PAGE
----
CIA agents kidnapped alleged terrorist leaders from the streets of various nations and sent them to other countries known for torturing their prisoners. This was a classified operation, but some survivors eventually revealed the horrors of their interrogations. Others were tortured in CIA secret prisons — “dark sites.”
Soon after taking office, President Barack Obama appeared to end the renditions, yet some remain in secret. I’ll have more on that later.
What my fellow journalists and I didn’t know — until a startling Feb. 5 report, “Globalizing Torture,” by the Open Society Justice Initiative — was the extent of the other countries complicit with the CIA in its torture programs.
Written by Amrit Singh, senior legal officer of the National Security and Counterterrorism program at the Open Society Justice Initiative, the report is “the most comprehensive account yet assembled of the human rights abuses associated with CIA secret detention and extraordinary rendition operations” (opensocietyfoundations.org).
The report “details for the first time what was done to the 136 known victims and lists the 54 (yes, 54!) foreign governments that participated in these operations” (“Secret CIA black sites and globalizing torture,” opensocietyfoundations.org).
According to the report, these governments’ involvement included “hosting CIA prisons on their territories; detaining, interrogating, torturing and abusing individuals; assisting the CIA in the capture and transportation of detainees; permitting the use of their airspace and airports for secret CIA flights transporting detainees; providing intelligence leading to the CIA’s secret detention and extraordinary rendition of individuals; and interrogating individuals who were being secretly held in the custody of other governments.”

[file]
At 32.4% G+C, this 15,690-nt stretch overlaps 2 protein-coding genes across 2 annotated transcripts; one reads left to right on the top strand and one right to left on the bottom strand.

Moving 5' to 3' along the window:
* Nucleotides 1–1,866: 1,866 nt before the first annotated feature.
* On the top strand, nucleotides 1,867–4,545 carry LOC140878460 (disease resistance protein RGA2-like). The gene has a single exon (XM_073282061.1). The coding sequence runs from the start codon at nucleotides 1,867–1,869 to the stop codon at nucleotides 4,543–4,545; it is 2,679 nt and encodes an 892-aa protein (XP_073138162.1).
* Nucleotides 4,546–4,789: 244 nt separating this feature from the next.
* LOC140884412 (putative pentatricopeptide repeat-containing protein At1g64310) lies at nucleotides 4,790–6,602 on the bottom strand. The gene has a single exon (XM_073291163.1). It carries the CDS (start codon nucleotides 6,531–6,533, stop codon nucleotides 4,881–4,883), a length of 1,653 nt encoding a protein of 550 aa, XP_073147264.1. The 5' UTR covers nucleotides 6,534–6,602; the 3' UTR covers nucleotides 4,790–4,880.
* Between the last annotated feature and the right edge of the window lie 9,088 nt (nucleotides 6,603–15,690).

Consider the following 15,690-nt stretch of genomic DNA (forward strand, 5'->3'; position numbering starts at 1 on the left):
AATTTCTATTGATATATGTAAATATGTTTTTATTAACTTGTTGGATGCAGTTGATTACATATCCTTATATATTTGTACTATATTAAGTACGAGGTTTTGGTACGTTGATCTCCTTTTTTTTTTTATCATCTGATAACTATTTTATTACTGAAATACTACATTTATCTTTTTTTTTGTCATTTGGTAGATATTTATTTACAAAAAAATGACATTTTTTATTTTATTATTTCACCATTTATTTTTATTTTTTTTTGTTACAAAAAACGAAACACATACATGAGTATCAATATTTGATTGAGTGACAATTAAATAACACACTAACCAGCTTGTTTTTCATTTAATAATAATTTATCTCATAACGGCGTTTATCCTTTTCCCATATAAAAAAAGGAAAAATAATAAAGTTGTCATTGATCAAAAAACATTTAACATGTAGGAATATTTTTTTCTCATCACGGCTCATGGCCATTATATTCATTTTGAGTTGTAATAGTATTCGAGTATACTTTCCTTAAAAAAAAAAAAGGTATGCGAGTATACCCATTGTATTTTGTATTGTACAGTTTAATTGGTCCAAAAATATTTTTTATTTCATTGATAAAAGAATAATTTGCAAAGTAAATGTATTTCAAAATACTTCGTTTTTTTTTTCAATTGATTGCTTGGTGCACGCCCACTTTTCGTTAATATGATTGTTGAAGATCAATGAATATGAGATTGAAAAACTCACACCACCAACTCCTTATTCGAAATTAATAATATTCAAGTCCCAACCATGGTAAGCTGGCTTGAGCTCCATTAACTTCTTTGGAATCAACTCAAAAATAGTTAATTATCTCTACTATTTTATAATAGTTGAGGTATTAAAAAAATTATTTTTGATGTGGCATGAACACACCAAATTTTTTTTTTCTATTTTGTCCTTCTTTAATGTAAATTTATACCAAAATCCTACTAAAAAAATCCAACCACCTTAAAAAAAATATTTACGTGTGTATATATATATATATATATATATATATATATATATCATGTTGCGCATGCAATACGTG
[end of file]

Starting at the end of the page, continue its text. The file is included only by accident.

As I have been reporting, some of these nations joining in torture are deeply ashamed and are sharply punishing those of their intelligence officers and others who were so unstintingly helpful to the CIA.
The countries whose governments have been permanently stained by our CIA’s limitless masters of torture include: Afghanistan, Albania, Algeria, Australia, Austria, Azerbaijan, Belgium, Bosnia‐Herzegovina, Canada, Croatia, Cyprus, the Czech Republic, Denmark, Djibouti, Egypt, Ethiopia, Finland, Gambia, Georgia, Germany, Greece, Hong Kong, Iceland, Indonesia, Iran, Ireland, Italy, Jordan, Kenya, Libya, Lithuania, Macedonia, Malawi, Malaysia, Mauritania, Morocco, Pakistan, Poland, Portugal, Romania, Saudi Arabia, Somalia, South Africa, Spain, Sri Lanka, Sweden, Syria, Thailand, Turkey, the United Arab Emirates, the United Kingdom, Uzbekistan, Yemen and Zimbabwe.
Countries such as Belgium, Canada and Ireland “permitted the use of (their) airspace and airports for flights associated with CIA extraordinary rendition operations.”
In addition, the report says: “Canada (also) provided information leading to the capture of a Canadian national who was extraordinarily rendered to Syria … He was imprisoned in Syria for nearly a year and tortured before being released and returned to Canada.”